Friday, March 7, 2014
Once the holiday is over, it is time to peruse your gardening catalogs. It can take a while, because our gardening-catalog stack is almost a foot tall.
Photos courtesy of Fedco
With Fedco, at least, don’t peruse too long. Friday is the deadline to get volume discount from that Waterville co-op’s tree catalog, and the final ordering deadline is March 7.
Fedco is different in other ways. While many catalogs promote their offerings with full-color spreads over several pages, you have to search for the new plants with Fedco.
The company introduces two new elderberry (Sambuca) plants this year. Now, elderberries don’t have the glamour of tomatoes and were used more by your grandmother’s generation, but they are making a comeback, both for their flavor and their health benefits. Both of the introductions are seedlings taken from wild Maine stands rather than the work of hybridizers.
Meadowview has the higher profile of the two elderberries. It was propagated by Polly Shyka and Prentice Grassi of Freedom from a patch in Orrington that has been harvested by Deb Soule of Avena Botanicals for 15 years. Shrubs average 5 feet tall and fruit heavily.
Mattawamkeag was offered by Mitch Lansky of Wytopitlock comes from “cuttings taken from plants that were robust with consistently high fruit yields.”
Similarly, Fedco is offering a new black walnut tree. These trees get 90 feet tall, so not everyone will have room. But it would be nice to produce good nuts in the backyard.
Thor-Nox Black Walnut seedlings come from a parent tree planted 30 years ago at Thor Nox farm in Waldo County as a seedling of a Maine tree. It “produces an abundance of flavorful nuts every year and has self sown nut-bearing offspring that possess qualities very similar to the parent.”
I liked a few other new plants from Fedco.
A longtime goal has been to produce great watermelon from our garden. Diana hybrid might be the answer. “She bested past favorite Golden Crown and AAS winner Faerie easily” producing 4-pound oval melons having light skin with bright yellow stripes
“The crunchy texture and complex flavor of her sweet red flesh, unmarred by the small sparse seeds won over the warehouse staff.” It produced six fruits from two hills in what was a poor melon year.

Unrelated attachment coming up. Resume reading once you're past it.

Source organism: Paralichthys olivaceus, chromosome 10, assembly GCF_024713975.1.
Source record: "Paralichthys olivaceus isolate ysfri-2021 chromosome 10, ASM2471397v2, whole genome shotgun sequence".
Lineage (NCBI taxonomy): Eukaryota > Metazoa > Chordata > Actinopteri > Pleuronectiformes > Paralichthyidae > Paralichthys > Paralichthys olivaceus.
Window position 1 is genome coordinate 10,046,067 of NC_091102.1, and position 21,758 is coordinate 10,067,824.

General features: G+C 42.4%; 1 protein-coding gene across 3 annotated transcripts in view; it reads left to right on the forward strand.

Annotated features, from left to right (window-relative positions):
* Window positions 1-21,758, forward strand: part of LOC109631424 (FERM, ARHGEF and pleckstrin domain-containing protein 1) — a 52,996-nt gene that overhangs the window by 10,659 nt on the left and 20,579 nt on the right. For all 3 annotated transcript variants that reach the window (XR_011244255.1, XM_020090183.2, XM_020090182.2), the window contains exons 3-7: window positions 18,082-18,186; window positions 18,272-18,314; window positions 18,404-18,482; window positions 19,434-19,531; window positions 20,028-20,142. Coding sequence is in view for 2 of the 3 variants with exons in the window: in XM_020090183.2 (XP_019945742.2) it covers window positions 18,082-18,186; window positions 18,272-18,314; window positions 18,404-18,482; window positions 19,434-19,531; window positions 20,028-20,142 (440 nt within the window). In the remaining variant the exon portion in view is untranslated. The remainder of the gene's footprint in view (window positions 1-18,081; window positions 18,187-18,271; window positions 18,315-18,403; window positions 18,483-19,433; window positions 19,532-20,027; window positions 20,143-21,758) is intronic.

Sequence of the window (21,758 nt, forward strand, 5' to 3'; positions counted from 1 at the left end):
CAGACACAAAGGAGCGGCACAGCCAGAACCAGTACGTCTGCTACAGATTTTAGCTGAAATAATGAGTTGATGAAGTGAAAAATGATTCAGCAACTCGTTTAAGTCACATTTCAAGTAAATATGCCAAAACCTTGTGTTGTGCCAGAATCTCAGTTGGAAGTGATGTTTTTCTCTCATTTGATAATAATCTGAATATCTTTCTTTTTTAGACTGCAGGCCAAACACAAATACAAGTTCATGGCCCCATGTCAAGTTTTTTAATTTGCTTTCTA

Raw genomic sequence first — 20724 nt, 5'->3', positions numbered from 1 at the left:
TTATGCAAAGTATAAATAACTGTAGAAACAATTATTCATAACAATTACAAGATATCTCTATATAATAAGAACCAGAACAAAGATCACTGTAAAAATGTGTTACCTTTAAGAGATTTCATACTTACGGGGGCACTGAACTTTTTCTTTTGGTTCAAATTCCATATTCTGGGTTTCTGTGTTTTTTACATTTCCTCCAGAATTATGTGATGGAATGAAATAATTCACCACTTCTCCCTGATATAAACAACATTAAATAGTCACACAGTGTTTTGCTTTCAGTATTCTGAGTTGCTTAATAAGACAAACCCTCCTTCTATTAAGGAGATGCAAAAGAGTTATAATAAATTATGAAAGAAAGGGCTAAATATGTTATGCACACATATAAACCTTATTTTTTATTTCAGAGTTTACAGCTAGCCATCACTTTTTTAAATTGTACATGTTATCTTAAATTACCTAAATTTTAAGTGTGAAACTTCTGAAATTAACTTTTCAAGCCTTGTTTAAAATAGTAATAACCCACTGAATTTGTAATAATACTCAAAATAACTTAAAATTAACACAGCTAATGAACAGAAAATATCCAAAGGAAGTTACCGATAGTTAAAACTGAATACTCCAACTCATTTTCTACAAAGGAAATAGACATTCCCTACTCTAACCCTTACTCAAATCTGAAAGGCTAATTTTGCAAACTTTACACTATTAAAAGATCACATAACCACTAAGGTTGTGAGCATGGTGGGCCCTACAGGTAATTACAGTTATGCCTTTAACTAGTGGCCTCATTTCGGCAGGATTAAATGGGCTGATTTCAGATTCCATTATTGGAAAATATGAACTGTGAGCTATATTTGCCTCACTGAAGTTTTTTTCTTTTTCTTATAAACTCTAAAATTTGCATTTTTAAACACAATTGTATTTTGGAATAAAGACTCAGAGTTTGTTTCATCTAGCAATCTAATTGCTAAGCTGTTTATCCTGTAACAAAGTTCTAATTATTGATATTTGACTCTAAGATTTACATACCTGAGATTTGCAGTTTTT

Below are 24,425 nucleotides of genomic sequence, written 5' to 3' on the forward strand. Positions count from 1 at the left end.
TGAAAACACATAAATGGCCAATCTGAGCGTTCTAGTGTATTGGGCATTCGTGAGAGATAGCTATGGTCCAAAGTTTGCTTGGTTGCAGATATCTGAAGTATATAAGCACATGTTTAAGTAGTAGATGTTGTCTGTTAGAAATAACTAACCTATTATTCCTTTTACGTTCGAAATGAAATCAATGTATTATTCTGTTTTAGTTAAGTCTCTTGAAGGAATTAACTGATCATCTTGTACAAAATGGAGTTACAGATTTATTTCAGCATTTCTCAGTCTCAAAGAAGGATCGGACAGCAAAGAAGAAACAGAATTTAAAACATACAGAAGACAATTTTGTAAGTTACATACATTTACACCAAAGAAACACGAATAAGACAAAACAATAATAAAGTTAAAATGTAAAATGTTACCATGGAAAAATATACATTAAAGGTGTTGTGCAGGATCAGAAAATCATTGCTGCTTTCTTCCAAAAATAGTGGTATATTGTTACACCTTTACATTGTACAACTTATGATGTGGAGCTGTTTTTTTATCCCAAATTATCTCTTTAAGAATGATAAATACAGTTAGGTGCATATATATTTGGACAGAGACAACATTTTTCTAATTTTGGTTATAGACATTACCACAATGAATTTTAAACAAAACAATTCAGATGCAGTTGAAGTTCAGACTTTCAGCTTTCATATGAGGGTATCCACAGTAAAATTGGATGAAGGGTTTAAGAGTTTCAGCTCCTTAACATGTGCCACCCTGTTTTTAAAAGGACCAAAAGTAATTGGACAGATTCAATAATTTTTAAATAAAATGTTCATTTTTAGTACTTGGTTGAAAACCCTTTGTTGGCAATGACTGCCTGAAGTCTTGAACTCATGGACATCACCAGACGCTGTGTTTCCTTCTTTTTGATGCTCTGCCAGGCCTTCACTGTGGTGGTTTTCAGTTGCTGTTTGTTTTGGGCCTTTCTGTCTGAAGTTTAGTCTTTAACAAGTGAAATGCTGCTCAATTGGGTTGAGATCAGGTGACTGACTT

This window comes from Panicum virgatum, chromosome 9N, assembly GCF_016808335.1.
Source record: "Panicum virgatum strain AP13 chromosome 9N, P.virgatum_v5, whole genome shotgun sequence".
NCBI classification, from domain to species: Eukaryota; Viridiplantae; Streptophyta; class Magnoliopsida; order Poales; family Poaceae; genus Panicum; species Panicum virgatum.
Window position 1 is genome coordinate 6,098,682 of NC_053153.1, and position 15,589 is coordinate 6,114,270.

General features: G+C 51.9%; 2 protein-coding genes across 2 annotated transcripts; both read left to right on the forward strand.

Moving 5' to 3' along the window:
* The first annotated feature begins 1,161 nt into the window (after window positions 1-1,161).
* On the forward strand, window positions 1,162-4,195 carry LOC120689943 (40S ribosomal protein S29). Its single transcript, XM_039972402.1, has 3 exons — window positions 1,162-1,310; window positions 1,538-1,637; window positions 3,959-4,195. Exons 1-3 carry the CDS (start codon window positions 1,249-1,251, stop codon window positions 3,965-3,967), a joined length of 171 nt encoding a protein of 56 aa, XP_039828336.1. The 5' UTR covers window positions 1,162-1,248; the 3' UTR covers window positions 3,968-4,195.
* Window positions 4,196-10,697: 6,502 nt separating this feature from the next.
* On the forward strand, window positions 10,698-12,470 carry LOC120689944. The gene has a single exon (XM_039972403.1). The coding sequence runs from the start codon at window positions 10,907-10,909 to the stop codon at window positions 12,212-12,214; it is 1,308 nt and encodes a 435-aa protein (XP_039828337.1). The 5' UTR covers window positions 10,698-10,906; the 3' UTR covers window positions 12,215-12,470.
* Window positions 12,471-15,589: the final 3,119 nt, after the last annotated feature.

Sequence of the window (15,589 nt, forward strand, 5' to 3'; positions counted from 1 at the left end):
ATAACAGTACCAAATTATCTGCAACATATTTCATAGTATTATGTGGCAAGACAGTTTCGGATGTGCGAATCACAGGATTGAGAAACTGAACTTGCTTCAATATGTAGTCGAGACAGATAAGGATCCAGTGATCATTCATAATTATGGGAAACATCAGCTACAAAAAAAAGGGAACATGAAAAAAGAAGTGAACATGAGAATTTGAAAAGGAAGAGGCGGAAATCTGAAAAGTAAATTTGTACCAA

Slick Pik is a new yellow summer squash from Brent Loy at the University of New Hampshire, producing slim, glossy 8-inch fruit that resists cucumber and squash beetle and was the last to succumb to wilt.
We ate a lot of Caesar salads last year, but we have not had luck growing romaine lettuce. Pandero, a mini-romaine that produces baby romaine in 44 days – 66 days for mature plants – might be the answer. It develops color early and keeps it, is both heat and cold tolerant and does well despite last year’s wet spring.
The Rose BonBon Double Click cosmos sounds great for a flowering plant, producing “luxuriant fluffy semi-double to fully double rose-colored blooms” that are absolutely spellbinding.
From Johnny’s Selected Seeds in Winslow, the Shiraz snow pea stood out. It produces 3-inch-long beautiful purple pods. It’s best harvested promptly because larger pods are somewhat bitter, and it is best used raw or slightly sauteed to maintain color.
Johnny’s recognizes that people like baby vegetables. Babybeet is a small, fully developed round beet, while Adelaide are true baby carrots, maturing with a blunt tip at 3 to 4 inches long.
A dark green 8-inch slicing cucumber with the romantic name SV4719CS has the best resistance to downy mildew. Yellowfin is an organic yellow zucchini that has great resistance to powdery mildew.
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